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  • ANTIQUE LACQUER NETSUKE Antique and well
    carved, lacquer netsuke of a shi-shi seated on a plinth, with gilt wash (wear), unsigned, 19th Century ... [more like this]
  • CARVED LACQUER NETSUKE Unusual and extremely
    well formed, lacquer netsuke of a Daikoku's hammer; with well carved miniature ivory of a seated Urashima Taro (signed Ryuminsai) that fits neatly inside the hammer, coral ... [more like this]
    well executed, carved wood netsuke of a carpenter seated at work, his ropes finely lacquered (usual wear), unsigned, 19th Century ... [more like this]
  • ANTIQUE WOOD NETSUKE Rare and well carved,
    antique wood netsuke of a delicate butterfly with inlaid shell and lacquered plaques on its wings, perched on a curled leaf (loss to inlay on inner wing), unsigned, 19th Century ... [more like this]
  • Group of wood and ivory inro with manju and
    kagamibuta netsukes. 20th century. ++ Four section ivory inro with an etched design of a geisha. 2 3/4"h. ++ Five section lacquer case with gilt decoration. 3 1/2"h. ++ Four ... [more like this]
    AND NETSUKE, SIGNED, EDO PERIOD the four case inro decorated with gold and silver lacquer and inlaid red chrysanthemum, as well as gold bamboo leaves, by silver bales of ... [more like this]
  • 40. Japanese Meiji Export Bamboo Cane -Ca.
    1880 -The cane is fashioned of a straight bamboo shoot with a shaved natural root bulb as knob and carved in the traditional Far Eastern taste with a wider nature study extending ... [more like this]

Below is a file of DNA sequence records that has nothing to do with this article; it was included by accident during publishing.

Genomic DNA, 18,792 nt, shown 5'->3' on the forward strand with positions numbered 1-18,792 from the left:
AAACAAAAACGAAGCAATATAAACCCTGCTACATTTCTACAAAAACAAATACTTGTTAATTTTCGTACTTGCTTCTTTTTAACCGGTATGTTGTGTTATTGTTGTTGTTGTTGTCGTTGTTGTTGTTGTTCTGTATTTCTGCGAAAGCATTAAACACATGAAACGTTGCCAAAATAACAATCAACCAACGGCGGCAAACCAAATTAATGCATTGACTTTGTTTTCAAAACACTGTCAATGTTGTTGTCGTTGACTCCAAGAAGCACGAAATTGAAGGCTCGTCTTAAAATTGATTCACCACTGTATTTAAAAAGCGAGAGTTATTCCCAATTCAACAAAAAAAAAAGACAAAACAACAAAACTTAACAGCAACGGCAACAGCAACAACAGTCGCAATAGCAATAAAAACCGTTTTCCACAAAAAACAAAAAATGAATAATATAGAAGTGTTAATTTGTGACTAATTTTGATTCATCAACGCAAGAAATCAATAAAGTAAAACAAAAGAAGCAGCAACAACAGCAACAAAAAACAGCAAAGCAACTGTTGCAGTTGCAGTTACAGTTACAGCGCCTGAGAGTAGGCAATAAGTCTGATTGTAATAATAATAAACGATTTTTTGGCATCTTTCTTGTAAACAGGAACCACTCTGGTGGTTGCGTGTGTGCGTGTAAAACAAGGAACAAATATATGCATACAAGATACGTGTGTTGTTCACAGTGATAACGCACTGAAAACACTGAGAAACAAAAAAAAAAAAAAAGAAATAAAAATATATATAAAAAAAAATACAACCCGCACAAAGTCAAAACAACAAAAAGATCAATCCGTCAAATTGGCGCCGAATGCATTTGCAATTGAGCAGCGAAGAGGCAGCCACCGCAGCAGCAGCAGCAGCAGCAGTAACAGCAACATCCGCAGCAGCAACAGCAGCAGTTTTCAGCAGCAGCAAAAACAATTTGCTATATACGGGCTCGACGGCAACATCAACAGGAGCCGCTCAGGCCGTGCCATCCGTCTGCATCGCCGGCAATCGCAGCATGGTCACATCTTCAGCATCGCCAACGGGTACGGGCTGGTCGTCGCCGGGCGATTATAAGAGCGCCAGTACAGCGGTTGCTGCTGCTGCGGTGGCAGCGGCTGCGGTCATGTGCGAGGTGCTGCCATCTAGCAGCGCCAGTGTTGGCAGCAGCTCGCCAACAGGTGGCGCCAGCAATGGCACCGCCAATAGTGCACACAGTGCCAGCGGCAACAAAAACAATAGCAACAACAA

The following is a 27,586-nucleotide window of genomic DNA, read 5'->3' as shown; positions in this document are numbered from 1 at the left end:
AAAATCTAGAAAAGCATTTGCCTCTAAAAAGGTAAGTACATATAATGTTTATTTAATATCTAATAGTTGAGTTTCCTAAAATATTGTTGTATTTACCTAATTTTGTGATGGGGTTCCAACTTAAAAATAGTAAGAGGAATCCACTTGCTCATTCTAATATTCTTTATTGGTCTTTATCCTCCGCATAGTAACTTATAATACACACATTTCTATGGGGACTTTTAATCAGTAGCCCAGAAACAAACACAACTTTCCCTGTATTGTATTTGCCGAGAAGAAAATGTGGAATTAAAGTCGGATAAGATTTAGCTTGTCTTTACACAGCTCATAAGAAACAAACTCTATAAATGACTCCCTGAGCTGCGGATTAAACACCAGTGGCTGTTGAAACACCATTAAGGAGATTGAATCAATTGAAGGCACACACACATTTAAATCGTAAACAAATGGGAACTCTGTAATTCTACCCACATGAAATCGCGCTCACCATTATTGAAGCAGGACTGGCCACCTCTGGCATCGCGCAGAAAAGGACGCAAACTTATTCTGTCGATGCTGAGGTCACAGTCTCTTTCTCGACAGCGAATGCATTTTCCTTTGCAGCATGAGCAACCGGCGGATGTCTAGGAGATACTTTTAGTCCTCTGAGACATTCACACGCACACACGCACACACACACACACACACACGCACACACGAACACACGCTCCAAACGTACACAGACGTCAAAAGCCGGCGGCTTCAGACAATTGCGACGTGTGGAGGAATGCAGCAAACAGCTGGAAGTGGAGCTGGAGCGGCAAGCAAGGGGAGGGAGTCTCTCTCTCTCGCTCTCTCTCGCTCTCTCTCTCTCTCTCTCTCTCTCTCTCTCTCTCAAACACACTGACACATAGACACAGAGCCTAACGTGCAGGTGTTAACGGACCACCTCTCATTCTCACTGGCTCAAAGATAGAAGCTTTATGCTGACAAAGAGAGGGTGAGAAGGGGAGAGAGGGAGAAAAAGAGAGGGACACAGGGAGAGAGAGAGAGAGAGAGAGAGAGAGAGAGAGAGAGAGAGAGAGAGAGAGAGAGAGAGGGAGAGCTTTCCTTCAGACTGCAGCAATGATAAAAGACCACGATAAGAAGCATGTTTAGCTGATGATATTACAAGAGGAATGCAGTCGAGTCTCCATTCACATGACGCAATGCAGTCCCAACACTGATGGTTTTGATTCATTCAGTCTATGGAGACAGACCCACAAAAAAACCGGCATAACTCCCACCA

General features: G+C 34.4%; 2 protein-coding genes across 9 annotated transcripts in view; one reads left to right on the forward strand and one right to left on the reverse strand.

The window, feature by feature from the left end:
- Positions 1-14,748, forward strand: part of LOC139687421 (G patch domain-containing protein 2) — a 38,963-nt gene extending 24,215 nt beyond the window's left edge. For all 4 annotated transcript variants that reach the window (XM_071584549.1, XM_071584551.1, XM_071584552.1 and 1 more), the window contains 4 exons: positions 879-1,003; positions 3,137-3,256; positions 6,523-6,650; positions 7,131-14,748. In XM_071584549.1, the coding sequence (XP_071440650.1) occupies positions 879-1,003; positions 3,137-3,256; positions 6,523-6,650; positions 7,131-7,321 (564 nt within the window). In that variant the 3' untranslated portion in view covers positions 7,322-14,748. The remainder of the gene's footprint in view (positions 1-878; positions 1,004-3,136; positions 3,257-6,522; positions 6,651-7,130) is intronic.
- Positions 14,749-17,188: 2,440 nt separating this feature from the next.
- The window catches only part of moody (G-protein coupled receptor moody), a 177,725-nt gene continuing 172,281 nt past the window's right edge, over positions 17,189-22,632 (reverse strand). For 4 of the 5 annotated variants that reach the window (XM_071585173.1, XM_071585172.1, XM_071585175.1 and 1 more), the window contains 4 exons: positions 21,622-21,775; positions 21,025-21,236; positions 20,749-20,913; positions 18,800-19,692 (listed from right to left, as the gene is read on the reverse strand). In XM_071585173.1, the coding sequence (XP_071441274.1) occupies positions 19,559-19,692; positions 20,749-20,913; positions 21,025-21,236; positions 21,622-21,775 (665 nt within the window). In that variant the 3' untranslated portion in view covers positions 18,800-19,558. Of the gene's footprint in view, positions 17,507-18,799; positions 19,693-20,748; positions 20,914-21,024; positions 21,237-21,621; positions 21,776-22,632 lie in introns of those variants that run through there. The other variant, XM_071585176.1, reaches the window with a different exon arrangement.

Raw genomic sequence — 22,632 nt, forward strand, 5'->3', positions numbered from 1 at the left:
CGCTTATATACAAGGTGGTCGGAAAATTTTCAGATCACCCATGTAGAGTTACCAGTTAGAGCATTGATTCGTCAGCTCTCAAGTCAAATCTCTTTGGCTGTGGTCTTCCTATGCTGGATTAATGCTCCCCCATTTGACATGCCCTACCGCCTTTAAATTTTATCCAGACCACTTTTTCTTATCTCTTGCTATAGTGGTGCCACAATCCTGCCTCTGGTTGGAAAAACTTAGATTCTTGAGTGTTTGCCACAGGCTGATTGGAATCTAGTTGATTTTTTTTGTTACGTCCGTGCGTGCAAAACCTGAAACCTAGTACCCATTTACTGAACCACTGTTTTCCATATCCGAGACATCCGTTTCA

• CARVED IVORY NETSUKE Well carved ivory netsuke
    of a worker in patterned clothes with a chisel, carving out a large "wood" bucket, signed on lacquer reserve ... [more like this]
  • ANTIQUE GOLD LACQUER INRO Extremely pristine
    and beautifully crafted, antique Japanese gold lacquer four-case inro with two ladies in elaborate dress and seashells on front, the verso with a single lady; with coral ojime, ... [more like this]
    and lacquered wood manju netsuke of a coiled dragon; well detailed, the bottom with ivory inset, unsigned (usual minor wear), 19th Century ... [more like this]
  • An ivory and gilt lacquer figural netsuke Well
    carved and incised as a crawling karako wearing a gilt-decorated bib with a sekigaha pattern and tunic tied with a large bow, the chubby face framed by a soft gold-color cap ... [more like this]
  • An ivory four-case inro Well painted in
    black lacquer with Chinese beauties and attendants in a garden landscape with viewing pavilions and bridge over a meandering stream sheltered by trees issuing from rockwork, ... [more like this]
  • A five-case gilt lacquer inro 19th Century Decorated
    to the front with a flock of cranes feeding along a pine-sheltered stream, reversed by a group of minogame at a waterfall, well rendered in gilt, silver and iro-e hiramaki-e, ... [more like this]
  • A four-case gilt lacquer inro 19th Century The
    front featuring a pair of beauties collecting seashells along a beach sheltered by large pines, well executed in gilt, silver and iro-e hiramaki-e, takamaki-e, e-nashiji and ... [more like this]